On one hand, raw fruits and vegetables are very nutritious; they’re high in vitamin C and rich in food enzymes, which help you digest those very foods in which they’re packaged. But on the other hand, cooking your food not only increases antioxidant content but it can also make those foods easier to break down, especially if you have digestive issues. So what’s the solution? Balance! Try to incorporate both cooked and raw foods throughout your day and find a balance that works for you. Just make sure that your cooked food isn’t OVERcooked, or some nutrients will get depleted!

Dairy is super important for strong, healthy bones

We all grew up learning that calcium only came from milk, cheese, and yogurt, but guess what? Leafy greens, beans, sesame seeds/tahini, fortified plant milks and calcium-set tofu are excellent sources of calcium. Choose low-oxalate greens like kale, bok choy, collards, and Chinese cabbage to increase absorption and don’t forget to consume foods that are rich in magnesium, potassium, and vitamin C – all key nutrients for optimal bone health. Finally, if you’re not getting enough sunshine, make sure you supplement with vitamin D, and keep moving – weight-bearing exercises increase not only muscle but also bone density.

OK but soy is definitely bad for you

Studies have shown that soy is protective against breast and prostate cancers, cardiovascular diseases, brittle bones, type 2 diabetes and cognitive decline… So why all the bad press? Perhaps the misguided belief that soy contains estrogen. It actually contains phytoestrogens, which are 1,000 times weaker than mammalian estrogens. In fact, they bind to different receptors and actually help regulate the estrogen in our bodies, which may explain why they help improve not only PMS, but even menopausal symptoms. Keep in mind that soy comes in many different packages. It’s a common ingredient in processed foods, usually in the form of soy protein isolate, which is devoid of most of soy’s amazing benefits. Soybeans and minimally processed soy foods like tofu, tempeh and natto are packed with nutrients, including protein, fibre, iron and B vitamins, and guess what? Populations that eat 1-2 servings every day tend to show great health outcomes!

Don’t eat legumes because they contain inflammatory lectins 

Actually, this is not a myth at all – certain types of lectins are inflammatory and can even be mildly poisonous—when eaten raw! But guess what? They are virtually eliminated when legumes are properly cooked! Did you know that daily consumption of whole grains and legumes (i.e. beans and lentils) is a common factor across all the longest living populations in the world? So no need to worry about legumes anymore; they are, hands down, some of the most nutritious, affordable and versatile foods out there—as long as they’re cooked (but who’s out there eating raw beans??).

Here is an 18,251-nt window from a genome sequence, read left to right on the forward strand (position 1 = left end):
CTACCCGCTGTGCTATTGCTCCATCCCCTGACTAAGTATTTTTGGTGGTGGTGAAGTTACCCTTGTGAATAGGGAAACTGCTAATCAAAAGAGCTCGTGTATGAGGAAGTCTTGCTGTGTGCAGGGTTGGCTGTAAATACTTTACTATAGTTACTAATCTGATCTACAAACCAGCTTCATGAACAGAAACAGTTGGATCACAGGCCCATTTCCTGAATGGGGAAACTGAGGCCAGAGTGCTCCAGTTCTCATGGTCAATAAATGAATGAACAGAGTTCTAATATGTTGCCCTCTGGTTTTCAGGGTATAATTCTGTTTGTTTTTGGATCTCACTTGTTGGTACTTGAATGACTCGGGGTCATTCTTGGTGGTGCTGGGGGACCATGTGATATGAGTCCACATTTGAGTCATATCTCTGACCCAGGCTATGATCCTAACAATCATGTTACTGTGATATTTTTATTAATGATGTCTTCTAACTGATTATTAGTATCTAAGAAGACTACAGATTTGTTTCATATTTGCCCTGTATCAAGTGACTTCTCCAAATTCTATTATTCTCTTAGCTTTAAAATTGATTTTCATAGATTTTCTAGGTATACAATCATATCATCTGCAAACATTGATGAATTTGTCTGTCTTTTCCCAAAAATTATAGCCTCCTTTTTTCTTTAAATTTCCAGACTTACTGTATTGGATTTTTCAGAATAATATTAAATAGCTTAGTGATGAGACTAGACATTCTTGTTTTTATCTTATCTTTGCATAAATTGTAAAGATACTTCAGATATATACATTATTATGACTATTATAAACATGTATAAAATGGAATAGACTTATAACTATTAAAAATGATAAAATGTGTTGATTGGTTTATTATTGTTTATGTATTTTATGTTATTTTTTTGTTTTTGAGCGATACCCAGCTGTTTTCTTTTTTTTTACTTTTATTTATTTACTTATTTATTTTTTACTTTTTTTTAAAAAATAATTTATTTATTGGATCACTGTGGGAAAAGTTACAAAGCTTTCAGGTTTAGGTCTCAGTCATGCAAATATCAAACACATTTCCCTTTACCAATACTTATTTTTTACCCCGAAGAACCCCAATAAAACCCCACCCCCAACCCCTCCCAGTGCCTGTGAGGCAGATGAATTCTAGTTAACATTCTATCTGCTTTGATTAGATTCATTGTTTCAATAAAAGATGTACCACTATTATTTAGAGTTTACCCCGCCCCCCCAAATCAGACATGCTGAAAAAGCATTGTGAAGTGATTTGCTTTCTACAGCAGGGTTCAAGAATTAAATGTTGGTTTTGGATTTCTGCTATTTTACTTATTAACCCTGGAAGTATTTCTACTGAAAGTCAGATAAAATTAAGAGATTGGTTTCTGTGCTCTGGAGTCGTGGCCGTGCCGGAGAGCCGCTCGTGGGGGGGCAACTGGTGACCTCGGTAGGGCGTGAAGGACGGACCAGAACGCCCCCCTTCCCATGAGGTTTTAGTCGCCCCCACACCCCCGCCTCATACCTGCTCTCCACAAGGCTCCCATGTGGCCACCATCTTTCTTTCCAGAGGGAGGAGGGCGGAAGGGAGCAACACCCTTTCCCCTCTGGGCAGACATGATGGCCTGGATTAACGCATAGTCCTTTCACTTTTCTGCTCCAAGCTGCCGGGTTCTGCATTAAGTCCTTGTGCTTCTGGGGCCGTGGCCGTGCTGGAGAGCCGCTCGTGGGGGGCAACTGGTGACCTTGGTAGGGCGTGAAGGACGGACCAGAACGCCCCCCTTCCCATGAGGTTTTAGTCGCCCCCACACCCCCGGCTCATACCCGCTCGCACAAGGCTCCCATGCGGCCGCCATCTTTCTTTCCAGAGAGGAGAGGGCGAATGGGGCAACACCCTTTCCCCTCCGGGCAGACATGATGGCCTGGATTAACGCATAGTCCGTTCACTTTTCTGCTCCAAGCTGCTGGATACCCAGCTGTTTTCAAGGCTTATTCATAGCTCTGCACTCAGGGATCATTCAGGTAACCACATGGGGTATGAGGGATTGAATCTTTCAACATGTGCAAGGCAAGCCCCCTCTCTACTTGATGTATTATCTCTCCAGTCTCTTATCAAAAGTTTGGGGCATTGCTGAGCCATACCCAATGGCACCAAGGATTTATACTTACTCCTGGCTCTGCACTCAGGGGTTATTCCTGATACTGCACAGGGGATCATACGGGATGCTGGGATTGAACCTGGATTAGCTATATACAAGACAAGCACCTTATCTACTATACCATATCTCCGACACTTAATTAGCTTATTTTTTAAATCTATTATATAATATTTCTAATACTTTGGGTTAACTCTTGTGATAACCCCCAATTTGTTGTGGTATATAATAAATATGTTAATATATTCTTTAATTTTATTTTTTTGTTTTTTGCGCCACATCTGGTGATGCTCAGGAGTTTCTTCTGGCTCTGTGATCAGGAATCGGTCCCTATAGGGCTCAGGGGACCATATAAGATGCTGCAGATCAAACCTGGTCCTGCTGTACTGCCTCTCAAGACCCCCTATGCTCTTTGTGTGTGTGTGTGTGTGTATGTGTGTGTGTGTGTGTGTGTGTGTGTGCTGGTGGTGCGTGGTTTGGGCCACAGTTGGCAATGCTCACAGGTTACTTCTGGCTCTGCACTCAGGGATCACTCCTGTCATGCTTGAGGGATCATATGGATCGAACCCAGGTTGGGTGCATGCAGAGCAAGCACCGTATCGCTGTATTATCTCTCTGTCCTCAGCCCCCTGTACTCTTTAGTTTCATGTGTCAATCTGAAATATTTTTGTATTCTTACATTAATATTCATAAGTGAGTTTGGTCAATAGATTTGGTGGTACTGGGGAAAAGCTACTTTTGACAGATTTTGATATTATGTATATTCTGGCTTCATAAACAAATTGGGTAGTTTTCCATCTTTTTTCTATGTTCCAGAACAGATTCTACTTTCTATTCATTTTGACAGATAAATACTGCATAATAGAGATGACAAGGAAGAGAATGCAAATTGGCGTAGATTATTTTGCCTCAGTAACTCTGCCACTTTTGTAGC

But plant-based foods are still hard to digest!

Did you know that around 40 trillion microorganisms make up your gut microbiome? This explains what we already know—that our gut bacteria play a major part in our overall health and even in specific aspects of it like our digestion. If your gut bacteria are used to being fed a standard North American diet, which is typically low in fibre, and then you suddenly eat a fibre-rich meal full of legumes and cruciferous veggies, you may be greeted with some uncomfortable reactions like gas and bloating. But fear not! The solution is simple: slow down and let your gut bacteria adjust to these new foods. Instead of having a full bowl of lentils, have a tablespoon and increase gradually. Instead of combining beans with a high-fibre grain like quinoa or brown rice, start with white rice and then slowly incorporate whole grains. How you feed your gut has an impact on the composition of your bacteria, and as you progress, you’ll feel the difference as your fibre-loving microbes start to take over and prosper! 

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Salima Valla is a holistic nutritionist certified in plant-based nutrition and she loves sharing her favourite vegan recipes on Instagram (@voilasalima).